By replacing EFC with SAI, the Department of Education seeks to stress that this index assesses eligibility and availability to pay for college, rather than defining a required family payment. This renaming aims to facilitate more accurate interpretation and administration of needs-based financial aid for students.

How is the SAI calculated?

The important parameters that would help determine a student’s aid index include:

  1. the applicant’s family size,
  2. the parents’ marital status
  3. and state of residence, along with
  4. four major financial inputs- parents’ income in 2022, parents’ assets as of the date of filing, the applicant’s income in 2022, and the applicant’s assets.

Even though the Need Analysis formula to determine a student’s SAI remains like that of the calculation of the EFC, some notable differences between the calculation of the EFC and SAI involve that – the calculation of the EFC required the number of students in the college whereas the SAI would not require any computation of the number of students in the college while determining an applicant’s aid index.

A detailed formula involving the step-by-step guide can be accessed as a pdf on the official website: https://fsapartners.ed.gov/sites/default/files/2022-11/202425DraftStudentAidIndexSAIandPellGrantEligibilityGuide.pdf

The SAI Formulation: Factors Removed and Factors Altered

As indicated by the Act of 2021, the simplified FAFSA would now have a reduced number of overall factors – and notable changes in several factors – in the basic formula to calculate the SAI amount. Some important changes to the formulation in addition to not accounting for the number of college attendees, are:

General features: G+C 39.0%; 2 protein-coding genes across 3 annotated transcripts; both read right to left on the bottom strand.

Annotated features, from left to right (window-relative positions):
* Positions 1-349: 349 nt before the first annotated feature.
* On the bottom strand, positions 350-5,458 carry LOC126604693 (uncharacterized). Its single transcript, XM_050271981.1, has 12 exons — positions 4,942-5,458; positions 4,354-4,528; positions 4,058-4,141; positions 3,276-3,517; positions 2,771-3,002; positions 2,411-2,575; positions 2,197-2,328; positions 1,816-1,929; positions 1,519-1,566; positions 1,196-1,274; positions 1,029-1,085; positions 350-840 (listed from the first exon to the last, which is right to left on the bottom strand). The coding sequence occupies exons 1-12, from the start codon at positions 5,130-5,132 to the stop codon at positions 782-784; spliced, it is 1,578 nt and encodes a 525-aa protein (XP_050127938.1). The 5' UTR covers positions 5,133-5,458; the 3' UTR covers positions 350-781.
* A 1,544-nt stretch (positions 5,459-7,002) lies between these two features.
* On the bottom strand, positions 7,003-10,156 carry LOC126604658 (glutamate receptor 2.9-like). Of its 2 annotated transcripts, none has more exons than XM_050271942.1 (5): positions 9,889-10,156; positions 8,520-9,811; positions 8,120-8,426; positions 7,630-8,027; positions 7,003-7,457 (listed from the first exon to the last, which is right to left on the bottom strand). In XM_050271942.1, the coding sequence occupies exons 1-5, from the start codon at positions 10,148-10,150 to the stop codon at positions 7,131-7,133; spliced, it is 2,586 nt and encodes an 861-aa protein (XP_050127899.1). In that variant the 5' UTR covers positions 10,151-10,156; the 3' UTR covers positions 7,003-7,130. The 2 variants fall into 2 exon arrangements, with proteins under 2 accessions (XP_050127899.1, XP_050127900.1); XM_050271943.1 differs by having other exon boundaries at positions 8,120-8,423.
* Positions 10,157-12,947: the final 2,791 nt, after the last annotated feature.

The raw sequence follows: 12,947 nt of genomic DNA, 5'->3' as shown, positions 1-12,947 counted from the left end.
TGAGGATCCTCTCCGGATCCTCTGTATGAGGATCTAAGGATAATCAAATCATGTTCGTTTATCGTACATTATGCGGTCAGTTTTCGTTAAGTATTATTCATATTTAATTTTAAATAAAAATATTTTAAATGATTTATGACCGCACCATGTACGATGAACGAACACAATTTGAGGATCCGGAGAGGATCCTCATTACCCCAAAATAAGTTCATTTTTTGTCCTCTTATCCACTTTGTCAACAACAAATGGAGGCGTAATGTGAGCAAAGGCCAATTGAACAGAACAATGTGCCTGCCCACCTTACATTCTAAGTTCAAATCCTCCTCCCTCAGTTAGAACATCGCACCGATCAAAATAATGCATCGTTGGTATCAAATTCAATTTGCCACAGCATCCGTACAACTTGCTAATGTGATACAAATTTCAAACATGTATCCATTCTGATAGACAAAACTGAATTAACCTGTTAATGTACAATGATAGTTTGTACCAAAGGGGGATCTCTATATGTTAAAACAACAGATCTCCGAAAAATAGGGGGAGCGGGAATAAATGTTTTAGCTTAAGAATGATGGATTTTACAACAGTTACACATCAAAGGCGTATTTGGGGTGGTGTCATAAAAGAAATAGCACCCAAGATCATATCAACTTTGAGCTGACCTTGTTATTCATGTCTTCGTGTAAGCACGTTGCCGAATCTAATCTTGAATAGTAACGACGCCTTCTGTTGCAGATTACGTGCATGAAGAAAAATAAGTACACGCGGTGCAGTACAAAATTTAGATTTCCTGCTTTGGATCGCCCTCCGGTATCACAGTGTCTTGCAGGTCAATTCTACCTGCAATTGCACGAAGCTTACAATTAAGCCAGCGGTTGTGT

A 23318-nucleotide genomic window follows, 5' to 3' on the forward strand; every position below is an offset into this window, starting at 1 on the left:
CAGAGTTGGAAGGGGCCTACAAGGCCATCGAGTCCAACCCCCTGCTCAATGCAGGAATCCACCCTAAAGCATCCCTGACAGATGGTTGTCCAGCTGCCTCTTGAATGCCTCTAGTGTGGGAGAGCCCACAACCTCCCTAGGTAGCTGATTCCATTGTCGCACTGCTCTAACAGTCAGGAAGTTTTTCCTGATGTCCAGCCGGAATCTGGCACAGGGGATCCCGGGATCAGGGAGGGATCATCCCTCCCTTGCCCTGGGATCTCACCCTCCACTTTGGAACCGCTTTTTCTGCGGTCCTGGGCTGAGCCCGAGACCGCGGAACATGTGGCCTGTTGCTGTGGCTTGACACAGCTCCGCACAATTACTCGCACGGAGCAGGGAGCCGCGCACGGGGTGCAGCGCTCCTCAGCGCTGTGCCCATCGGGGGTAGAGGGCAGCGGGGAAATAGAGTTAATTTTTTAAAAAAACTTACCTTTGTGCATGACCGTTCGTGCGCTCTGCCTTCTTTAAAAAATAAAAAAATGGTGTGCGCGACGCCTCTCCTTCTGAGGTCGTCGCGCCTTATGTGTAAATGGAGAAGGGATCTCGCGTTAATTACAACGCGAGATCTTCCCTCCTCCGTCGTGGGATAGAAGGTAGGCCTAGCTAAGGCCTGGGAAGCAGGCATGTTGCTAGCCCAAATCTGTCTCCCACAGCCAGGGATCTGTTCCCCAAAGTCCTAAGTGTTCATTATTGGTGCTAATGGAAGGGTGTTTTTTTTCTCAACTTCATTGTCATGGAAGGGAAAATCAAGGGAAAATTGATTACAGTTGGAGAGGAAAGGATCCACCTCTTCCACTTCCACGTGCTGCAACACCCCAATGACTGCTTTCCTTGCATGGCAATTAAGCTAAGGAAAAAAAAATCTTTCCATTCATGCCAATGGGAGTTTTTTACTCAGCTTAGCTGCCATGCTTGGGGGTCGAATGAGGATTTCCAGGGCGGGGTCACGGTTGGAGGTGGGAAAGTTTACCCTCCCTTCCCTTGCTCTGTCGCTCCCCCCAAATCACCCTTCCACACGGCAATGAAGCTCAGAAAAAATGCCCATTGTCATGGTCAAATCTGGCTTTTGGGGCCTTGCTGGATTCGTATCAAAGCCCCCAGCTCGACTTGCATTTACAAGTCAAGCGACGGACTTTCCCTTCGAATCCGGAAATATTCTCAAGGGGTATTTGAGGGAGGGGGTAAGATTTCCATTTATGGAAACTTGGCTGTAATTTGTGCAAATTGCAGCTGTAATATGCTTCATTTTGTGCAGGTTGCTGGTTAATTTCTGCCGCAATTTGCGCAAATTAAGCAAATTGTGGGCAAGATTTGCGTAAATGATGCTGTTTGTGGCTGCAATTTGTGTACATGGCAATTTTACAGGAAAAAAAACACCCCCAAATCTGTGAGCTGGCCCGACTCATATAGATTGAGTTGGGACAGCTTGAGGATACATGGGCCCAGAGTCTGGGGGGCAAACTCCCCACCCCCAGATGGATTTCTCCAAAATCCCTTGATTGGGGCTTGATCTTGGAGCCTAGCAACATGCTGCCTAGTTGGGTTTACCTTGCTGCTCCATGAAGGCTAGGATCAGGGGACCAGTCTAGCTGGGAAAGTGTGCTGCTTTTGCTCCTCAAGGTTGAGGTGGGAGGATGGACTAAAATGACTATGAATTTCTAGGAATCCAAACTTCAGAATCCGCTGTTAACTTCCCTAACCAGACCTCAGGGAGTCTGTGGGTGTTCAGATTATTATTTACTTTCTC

1. Elimination of the Currently Enrolled in College Family Members

Even though the calculation of both EFC and SAI involves asking mostly similar questions on the FAFSA based on the family income, assets, and size of the household; the SAI calculation will not be considering the number of family members currently enrolled in college. The EFC considered that number, which reflected a gain for families with more than one student in college.

  2. Removal of the Allowance for State and Local Taxes

EFC gave a state-specific allowance to students. The SAI calculation eliminates the same and only accounts for the state residency while determining the maximum Pell Grant eligibility using the poverty guidelines for a state.

 3. The Possibility of Negative SAI Scores

The EFC calculated amounts as less than $0, the simplified FAFSA (2021) however, allows SAI values as low as -$1,500. The rationale behind the lowering of this maximum need threshold is simple – by differentiating greater levels of need, the possibility of negative SAI scores enables catering to the financial needs of the neediest students.